The evidence keeps on growing: alcohol’s health benefits are no old wives’ tale

You may recall the Chief Medical Officer, Sally Davies, telling us in January that there is ‘no safe level of drinking’ and that the benefits of alcohol to the heart are an ‘old wives’ tale’.

The first of these claims ignores the fact that the benefits of moderate drinking in reducing heart disease, stroke and diabetes risk outweigh the relatively minor cancer risk, hence lower rates of mortality among moderate drinkers. The second claim is simply untrue. A mountain of evidence exists showing the benefits of moderate drinking and it just keeps on growing.

This month alone, a couple of studies have been published looking at this supposedly contested issue and came to the usual conclusion.

First up, data from the British Nurses’ Study published in the American Journal of Public Health led to the following findings:

Regular alcohol intake has both risks and benefits. In analyses using repeated assessments of alcohol over time and deaths from all causes, women with low to moderate intake and regular frequency (greater than three days/week) had the lowest risk of mortality compared with abstainers and women who consumed substantially more than one drink per day.


As an important component of a healthy lifestyle, we have found that light to moderate alcohol consumption was one of the five most important modifiable contributors to lowering the risk of coronary heart disease, stroke, and total mortality. Describing alcohol as a component of a healthy diet rather than providing clinical advice only on drinking or not drinking may be the best method to translate our results in a clinical population.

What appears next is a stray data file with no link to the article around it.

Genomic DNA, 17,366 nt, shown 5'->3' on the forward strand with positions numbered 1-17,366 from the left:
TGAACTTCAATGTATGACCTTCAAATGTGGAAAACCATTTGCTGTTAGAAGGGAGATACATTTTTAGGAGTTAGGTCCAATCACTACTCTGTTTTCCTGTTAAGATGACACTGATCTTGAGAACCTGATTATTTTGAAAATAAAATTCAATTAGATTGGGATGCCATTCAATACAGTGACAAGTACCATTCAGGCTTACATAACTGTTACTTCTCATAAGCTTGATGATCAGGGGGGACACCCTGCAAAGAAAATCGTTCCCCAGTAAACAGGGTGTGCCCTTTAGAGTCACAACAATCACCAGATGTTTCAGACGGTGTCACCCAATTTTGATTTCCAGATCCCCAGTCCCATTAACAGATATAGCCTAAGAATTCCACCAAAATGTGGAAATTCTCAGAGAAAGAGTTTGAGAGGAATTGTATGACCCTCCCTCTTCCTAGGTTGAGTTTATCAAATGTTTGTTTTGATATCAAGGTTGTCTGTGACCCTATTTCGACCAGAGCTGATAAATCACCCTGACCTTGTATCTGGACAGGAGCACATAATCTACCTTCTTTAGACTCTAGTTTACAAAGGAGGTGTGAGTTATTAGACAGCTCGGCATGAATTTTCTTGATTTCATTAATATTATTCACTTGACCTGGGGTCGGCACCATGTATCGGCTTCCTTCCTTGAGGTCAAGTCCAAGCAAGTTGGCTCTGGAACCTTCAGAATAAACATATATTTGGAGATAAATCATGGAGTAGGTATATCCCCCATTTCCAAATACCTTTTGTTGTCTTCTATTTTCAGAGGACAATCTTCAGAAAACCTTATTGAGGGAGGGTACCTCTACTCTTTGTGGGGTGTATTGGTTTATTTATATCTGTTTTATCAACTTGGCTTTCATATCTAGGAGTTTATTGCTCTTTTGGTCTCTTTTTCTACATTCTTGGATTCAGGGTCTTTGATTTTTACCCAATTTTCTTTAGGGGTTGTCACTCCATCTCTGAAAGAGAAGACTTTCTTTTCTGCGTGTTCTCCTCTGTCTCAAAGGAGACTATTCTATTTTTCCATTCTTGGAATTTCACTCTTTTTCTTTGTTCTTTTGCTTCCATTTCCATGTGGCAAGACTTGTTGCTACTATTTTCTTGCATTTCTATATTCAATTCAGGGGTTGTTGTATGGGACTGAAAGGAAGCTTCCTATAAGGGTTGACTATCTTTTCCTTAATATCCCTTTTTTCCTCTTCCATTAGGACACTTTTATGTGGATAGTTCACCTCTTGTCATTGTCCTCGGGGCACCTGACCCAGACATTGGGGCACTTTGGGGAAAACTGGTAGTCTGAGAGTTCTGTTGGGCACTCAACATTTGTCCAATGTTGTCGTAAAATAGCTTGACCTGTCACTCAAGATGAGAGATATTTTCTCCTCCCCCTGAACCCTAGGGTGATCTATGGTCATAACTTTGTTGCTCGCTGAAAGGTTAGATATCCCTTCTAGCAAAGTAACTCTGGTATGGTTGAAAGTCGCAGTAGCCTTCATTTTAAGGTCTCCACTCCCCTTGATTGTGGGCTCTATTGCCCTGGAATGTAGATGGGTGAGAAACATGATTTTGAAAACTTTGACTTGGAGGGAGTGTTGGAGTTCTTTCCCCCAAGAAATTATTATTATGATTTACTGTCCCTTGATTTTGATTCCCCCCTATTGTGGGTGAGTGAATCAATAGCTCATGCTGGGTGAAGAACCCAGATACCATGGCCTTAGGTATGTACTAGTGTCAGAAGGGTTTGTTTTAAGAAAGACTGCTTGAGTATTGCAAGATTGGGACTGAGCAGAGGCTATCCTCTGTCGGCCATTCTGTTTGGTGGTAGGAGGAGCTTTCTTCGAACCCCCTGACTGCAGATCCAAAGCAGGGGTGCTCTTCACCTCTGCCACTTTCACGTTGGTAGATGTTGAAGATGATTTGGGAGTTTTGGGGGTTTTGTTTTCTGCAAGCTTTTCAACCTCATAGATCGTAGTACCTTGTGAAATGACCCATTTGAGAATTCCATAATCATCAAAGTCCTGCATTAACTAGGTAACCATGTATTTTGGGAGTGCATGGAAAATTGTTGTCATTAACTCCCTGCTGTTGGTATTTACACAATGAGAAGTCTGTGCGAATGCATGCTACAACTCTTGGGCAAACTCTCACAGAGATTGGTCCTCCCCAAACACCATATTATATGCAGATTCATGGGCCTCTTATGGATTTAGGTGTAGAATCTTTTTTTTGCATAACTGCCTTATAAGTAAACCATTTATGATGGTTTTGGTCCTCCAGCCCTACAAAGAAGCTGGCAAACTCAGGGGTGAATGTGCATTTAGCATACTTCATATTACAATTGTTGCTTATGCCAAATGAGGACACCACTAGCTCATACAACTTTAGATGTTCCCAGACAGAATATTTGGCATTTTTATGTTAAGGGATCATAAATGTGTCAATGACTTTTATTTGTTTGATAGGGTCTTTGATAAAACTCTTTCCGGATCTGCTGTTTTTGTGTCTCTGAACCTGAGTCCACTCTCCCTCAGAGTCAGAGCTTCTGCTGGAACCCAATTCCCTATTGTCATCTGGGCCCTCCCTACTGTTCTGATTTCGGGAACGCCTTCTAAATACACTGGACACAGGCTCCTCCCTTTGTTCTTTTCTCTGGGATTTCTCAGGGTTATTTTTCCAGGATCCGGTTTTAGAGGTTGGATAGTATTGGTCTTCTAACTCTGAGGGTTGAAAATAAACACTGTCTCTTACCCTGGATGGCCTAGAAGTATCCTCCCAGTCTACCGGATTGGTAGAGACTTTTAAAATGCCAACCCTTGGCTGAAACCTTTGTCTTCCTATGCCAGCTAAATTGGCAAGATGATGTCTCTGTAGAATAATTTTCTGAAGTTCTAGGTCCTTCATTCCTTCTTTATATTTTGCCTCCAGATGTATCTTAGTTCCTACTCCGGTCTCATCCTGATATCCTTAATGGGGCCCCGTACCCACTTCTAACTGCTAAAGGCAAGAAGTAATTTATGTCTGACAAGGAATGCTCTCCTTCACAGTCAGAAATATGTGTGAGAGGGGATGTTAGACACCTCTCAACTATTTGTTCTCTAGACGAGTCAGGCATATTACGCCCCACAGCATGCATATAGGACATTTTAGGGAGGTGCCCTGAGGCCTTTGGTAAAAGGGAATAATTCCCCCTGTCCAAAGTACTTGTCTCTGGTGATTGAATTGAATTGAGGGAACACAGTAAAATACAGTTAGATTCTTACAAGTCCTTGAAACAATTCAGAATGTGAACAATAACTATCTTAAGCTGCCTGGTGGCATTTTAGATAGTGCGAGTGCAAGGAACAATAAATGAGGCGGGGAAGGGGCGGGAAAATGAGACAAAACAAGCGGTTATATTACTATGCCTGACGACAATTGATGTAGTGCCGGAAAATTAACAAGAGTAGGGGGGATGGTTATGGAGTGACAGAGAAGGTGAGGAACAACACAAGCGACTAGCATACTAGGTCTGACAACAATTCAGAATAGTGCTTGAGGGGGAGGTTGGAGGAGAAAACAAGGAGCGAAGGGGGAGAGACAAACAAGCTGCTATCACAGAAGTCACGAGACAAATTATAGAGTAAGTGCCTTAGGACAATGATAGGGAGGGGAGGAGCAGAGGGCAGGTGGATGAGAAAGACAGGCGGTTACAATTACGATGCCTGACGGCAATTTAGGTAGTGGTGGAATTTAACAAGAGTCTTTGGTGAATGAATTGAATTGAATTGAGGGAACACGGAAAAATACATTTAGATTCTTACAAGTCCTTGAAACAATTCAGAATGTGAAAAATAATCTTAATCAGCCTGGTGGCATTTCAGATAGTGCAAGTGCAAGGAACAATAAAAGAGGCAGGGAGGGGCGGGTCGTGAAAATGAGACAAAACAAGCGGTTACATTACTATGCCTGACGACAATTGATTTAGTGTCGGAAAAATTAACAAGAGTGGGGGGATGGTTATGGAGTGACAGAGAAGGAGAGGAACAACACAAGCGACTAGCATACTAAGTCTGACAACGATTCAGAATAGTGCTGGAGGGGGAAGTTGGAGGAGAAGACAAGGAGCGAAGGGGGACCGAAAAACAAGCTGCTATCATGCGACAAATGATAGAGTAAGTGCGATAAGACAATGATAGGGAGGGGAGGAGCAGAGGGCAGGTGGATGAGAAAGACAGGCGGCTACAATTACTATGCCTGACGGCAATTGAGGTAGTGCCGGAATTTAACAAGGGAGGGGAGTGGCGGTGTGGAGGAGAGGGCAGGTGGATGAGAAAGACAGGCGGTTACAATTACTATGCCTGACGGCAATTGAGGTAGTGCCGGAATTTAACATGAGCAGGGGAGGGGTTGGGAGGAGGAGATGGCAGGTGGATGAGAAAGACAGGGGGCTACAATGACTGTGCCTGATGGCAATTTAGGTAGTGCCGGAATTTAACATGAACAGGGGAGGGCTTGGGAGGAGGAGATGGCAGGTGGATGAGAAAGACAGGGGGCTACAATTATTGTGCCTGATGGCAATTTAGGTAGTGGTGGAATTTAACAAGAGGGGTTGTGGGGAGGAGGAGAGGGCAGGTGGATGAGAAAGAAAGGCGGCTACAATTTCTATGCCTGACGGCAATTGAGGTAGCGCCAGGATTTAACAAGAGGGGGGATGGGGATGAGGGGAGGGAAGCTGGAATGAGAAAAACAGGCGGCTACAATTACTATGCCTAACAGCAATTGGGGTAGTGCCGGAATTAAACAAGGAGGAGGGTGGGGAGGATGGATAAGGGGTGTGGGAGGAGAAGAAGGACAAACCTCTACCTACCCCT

This, of course, is the opposite of Sally Davies’s advice.

Next, a large study in Social Science and Medicine looked at relatively young people (under 40) in the US and goes to great lengths to account for the ‘sick quitters’ whom some say undermine decades of evidence. The theory is that people who went teetotal because they used to have an alcohol problem are less healthy as a result of their past drinking. Superficially plausible, as an explanation for the different health status of teetotallers and moderate drinkers it has been refuted time after time in studies which rarely get mentioned by the ‘sceptics’.

First, we construct two categories of non-drinkers, lifetime abstainers and former drinkers. Our lifetime abstainer category includes only individuals who have never had a drink of alcohol in their life. Our measure of former drinkers includes individuals who report abstaining from alcohol in the past year. By separating these drinking categories, we considerably reduce the possibility that our study suffers from abstainer bias. Second, we also examine the relationships between moderate alcohol use and health after controlling for past drinking behaviors. Thus, we minimise the likelihood that any estimated effects are due to changes in alcohol consumption resulting from an illness.